Saturday, October 1, 2022

Supreme Court upholds Delhi High Court order on tenanted premises

Want create site? Find Free WordPress Themes and plugins.

The Supreme Court has recently upheld the order of the Delhi High Court which had dismissed a plea of Ahuja Trading Company/ Tenant by imposing a heavy cost of Rs 50,000 while observing that dishonest litigants cannot be allowed to abuse the process of law.

The Delhi High Court had noted that the tenant approached the court after many years and suppressed the material facts, also raised the objection of jurisdiction of Additional Rent Controller (ARC) Court for the first time before it. 

A two-judge bench of Justice S. Abdul Nazeer and J. Aniruddha Bose heard a plea of Ahuja Trading Company, the tenant, who approached against the single judge order of Delhi High Court wherein their plea for seeking stay of warrant of execution issued in terms of order/decree dated July 12, 2010, was rejected. 

In fact, by way of compromised deed, there was a settlement arrived between landlord Ramesh Chandra Aggarwal and tenant Ahuja Trading Company, wherein the tenant was given time period of 10 years to stay in the premises. Yet, the tenant enjoyed that right for 10 years and when the time came for Ahuja Trading Co. to leave the premises, the petitioner Ahuja Trading Co. chose to stay at premises and raised objection of jurisdiction of ARC Court, observed the single judge Justice Amit Bansal of Delhi High Court.

While dismissing the appeal preferred by Ahuja Trading Company, the single judge opined that once the tenant has agreed to enter into compromise agreement with the landlord voluntarily, the same is binding upon both tenant and landlord, thus tenant cannot breach or dishonour the compromise deed and not even the consent decree of the court. Such act and conduct of the tenant/litigants is scrupulous and in any manner, tenant cannot be allowed to abuse process of the court.

Also Read: SpiceJet: Kalanithi Maran rejects carrier offer, Supreme Court to hear case on March 2

Ahuja Trading company was given 10 years time to vacate the said premises by virtue of compromise deed that lead to court decree passed by ARC on July 12, 2010, noted the single judge of Delhi High Court.

The tenant had challenged for the very first time the jurisdiction of ARC Court under Delhi Rent Control Act.

The genesis of the present matter is that Ramesh Chandra Aggarwal, the landlord, filed eviction petition against Ahuja Trading Company, tenant herein and the same was allowed by ARC, Tis Hazari Court, New Delhi as tenant failed to file leave to defend. Landlord Aggarwal filed execution petition before the ARC, Tis Hazari, New Delhi.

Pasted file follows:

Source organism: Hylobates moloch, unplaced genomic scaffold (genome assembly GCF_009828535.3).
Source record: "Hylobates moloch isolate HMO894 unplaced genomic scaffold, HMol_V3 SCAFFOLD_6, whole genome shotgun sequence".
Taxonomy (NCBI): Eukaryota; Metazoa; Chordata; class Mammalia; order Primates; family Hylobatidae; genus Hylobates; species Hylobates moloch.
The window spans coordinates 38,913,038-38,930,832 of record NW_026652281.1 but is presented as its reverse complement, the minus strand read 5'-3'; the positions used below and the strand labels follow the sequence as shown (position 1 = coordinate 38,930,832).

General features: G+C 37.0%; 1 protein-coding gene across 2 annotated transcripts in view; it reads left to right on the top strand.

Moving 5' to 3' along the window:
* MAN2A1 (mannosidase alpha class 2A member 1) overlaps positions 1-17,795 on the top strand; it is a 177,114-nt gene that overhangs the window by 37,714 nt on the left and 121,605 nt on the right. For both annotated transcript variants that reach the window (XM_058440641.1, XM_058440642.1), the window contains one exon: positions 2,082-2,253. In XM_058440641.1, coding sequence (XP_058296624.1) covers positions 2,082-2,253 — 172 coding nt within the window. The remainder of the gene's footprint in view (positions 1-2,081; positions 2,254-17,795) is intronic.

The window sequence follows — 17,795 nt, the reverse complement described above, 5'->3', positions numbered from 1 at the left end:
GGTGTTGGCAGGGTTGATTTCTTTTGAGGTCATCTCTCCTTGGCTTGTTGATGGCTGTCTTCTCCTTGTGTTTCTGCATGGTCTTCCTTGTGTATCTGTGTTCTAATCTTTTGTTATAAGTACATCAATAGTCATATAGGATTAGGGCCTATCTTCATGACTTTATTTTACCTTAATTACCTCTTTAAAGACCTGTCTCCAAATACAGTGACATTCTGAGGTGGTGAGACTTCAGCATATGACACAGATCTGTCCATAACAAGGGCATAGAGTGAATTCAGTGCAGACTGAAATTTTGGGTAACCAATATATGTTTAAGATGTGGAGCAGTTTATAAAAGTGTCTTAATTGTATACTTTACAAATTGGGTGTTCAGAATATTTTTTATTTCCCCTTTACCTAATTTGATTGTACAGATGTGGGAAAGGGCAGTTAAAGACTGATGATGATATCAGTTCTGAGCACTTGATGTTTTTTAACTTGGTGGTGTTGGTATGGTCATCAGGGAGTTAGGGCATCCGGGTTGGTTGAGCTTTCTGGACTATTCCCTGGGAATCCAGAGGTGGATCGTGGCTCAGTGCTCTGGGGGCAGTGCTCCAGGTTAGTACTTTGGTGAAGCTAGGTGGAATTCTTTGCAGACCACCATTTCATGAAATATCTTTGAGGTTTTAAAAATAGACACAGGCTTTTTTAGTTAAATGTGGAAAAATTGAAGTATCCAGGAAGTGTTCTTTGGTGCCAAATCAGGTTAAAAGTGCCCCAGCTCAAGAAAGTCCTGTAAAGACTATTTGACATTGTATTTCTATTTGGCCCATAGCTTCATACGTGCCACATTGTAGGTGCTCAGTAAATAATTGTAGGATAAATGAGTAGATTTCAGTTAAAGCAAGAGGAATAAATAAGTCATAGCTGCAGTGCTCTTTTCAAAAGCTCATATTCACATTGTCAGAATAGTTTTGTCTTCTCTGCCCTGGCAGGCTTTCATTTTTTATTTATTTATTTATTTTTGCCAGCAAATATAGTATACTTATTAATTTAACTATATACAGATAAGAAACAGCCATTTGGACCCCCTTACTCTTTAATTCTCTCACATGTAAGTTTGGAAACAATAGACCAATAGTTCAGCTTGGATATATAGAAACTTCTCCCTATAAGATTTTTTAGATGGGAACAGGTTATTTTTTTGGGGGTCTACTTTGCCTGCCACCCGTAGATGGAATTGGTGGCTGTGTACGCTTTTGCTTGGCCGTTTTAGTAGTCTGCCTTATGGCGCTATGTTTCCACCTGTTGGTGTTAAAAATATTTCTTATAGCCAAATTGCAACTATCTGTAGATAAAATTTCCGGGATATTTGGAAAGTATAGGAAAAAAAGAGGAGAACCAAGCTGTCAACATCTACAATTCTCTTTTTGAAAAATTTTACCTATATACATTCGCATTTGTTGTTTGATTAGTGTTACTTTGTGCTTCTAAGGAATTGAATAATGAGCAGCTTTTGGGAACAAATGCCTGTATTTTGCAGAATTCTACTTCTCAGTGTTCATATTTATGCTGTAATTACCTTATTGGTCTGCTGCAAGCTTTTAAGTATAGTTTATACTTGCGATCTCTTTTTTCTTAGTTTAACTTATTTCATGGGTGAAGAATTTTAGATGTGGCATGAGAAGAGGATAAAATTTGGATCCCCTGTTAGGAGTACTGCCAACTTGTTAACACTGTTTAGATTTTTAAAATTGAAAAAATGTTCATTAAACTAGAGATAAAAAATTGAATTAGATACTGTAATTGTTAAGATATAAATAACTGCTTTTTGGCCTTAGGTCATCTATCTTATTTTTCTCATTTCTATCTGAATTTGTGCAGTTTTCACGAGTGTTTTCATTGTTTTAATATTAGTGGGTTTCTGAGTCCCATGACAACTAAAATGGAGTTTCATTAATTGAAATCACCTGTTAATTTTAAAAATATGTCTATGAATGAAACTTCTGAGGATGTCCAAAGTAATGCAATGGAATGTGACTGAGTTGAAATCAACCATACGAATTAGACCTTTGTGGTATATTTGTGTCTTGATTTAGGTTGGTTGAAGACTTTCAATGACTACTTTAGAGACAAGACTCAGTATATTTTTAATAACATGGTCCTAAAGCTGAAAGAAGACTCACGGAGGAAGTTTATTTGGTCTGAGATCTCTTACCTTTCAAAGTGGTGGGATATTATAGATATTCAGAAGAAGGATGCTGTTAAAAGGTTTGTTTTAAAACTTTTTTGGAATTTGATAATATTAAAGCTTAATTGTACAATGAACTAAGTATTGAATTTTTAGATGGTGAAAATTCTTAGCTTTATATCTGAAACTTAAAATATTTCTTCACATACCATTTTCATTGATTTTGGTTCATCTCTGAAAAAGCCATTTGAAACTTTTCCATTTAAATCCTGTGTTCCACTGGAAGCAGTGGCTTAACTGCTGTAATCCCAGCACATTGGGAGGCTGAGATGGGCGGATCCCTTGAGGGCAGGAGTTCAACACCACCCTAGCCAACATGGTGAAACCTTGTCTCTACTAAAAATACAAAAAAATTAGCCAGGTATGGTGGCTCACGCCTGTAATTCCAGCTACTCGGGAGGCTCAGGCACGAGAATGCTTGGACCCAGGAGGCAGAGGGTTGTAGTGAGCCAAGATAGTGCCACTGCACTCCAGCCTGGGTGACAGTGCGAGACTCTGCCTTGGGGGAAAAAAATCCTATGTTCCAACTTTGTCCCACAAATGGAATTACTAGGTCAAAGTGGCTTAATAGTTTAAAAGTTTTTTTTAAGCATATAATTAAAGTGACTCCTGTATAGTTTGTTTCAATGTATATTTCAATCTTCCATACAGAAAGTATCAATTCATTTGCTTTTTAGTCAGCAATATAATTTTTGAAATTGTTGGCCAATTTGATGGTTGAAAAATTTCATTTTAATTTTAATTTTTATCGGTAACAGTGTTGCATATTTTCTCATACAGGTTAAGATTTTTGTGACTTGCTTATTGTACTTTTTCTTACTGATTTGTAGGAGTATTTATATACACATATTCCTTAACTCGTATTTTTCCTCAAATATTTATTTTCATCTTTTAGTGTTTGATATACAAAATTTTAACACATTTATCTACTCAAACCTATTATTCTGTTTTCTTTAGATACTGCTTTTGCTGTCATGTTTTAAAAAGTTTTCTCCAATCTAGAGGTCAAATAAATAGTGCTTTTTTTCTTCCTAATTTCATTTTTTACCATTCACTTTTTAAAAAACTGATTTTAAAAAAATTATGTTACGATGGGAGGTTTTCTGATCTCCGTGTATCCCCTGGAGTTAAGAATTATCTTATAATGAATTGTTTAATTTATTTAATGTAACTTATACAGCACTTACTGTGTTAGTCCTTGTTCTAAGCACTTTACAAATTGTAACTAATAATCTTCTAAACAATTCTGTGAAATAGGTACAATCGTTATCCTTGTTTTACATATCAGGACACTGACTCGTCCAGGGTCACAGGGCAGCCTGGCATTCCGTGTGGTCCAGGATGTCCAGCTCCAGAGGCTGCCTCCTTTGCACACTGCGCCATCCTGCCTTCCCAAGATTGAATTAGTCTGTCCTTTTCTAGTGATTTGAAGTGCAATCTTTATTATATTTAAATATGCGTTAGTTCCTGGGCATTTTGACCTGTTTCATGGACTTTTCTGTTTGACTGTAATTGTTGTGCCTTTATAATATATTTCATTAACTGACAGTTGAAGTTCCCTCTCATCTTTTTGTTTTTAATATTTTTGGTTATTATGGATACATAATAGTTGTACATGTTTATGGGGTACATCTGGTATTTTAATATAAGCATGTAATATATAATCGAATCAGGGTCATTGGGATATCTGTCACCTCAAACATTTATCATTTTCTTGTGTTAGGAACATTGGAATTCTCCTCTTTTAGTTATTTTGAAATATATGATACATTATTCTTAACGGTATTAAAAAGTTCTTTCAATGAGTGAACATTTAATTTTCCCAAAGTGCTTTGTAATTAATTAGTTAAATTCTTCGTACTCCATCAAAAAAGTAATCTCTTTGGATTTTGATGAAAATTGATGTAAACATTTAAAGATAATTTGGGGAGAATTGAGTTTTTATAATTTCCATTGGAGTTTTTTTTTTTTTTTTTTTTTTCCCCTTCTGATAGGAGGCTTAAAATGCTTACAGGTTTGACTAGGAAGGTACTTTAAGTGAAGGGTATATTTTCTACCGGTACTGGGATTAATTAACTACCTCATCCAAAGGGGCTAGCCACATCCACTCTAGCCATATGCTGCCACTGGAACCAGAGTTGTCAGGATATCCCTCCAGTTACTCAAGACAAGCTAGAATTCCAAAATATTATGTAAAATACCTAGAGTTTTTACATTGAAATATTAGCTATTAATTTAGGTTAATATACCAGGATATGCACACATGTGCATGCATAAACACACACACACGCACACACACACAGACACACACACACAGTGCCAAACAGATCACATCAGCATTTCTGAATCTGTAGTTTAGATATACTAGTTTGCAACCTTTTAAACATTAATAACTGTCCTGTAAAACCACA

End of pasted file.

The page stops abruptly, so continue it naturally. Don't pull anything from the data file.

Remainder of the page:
Ahuja Trading Co put forth its stand before the Delhi High Court , contending that in view of Order XXI Rule 22 of CPC, 1908, execution petition was filed after 2 years, much after the decree was passed by ARC Court. The disputed property is the shop located in Gali Sehtara, Ajmeri Gate.

The Delhi Rent Control Act Provisions are also not applicable, relied upon Sunder Dass (1999) judgment of apex court. Such judgment emphasized upon the court’s role to go deeper into the inherent jurisdiction, when such party disputes the jurisdiction of the court, were the contentions of Ahuja Trading Co.

On the other hand, Ramesh Chandra Aggarawal raised his arguments before the court stating that both tenant and landlord arrived to the terms of settlement by way of entering into a compromise deed. And despite sending notice to tenant about filing of execution, the tenant never appeared.

Also Read: Supreme Court upholds Gujarat High Court order against state government prohibiting religious conversion for marriage

Further, the contentions of Aggarwal were that the tenant did not invoke his remedy by filing an appeal under section 38 of Delhi Rent Control Act, this petition of Ahuja under Article 227 is not sustainable, while the landlord placed reliance on Usha International Ltd. (2012) Judgement.

Aggarwal relied upon UP State Agro Industrial Corporation Ltd judgment of the Supreme Court, which involved similar facts and circumstances as in the present case is. The apex court in UP State Agro case dismissed the tenant plea who had also challenged eviction on basis of nullity of consent decree.

The operative portion of consent decree of ARC Court, in particular further read as mentioned below: –

“In view of the above, as both the parties have agreed that the rate of rent of the suit property shall be Rs 1725 p m w.e.f. 01.09.2010 which shall be increased by 15% after 3 years and the petitioner shall not execute the decree till 10 years on the compliance of aforesaid terms and conditions by the respondent and in this regard the statement of both the parties have been recorded separately, the present petition is disposed of as compromised.” 

Before the Supreme Court, the respondent/owner was represented by Advocates Prabhav Ralli, Shivaz Berry and Swati Setia. 


Did you find apk for android? You can find new Free Android Games and apps.

News Update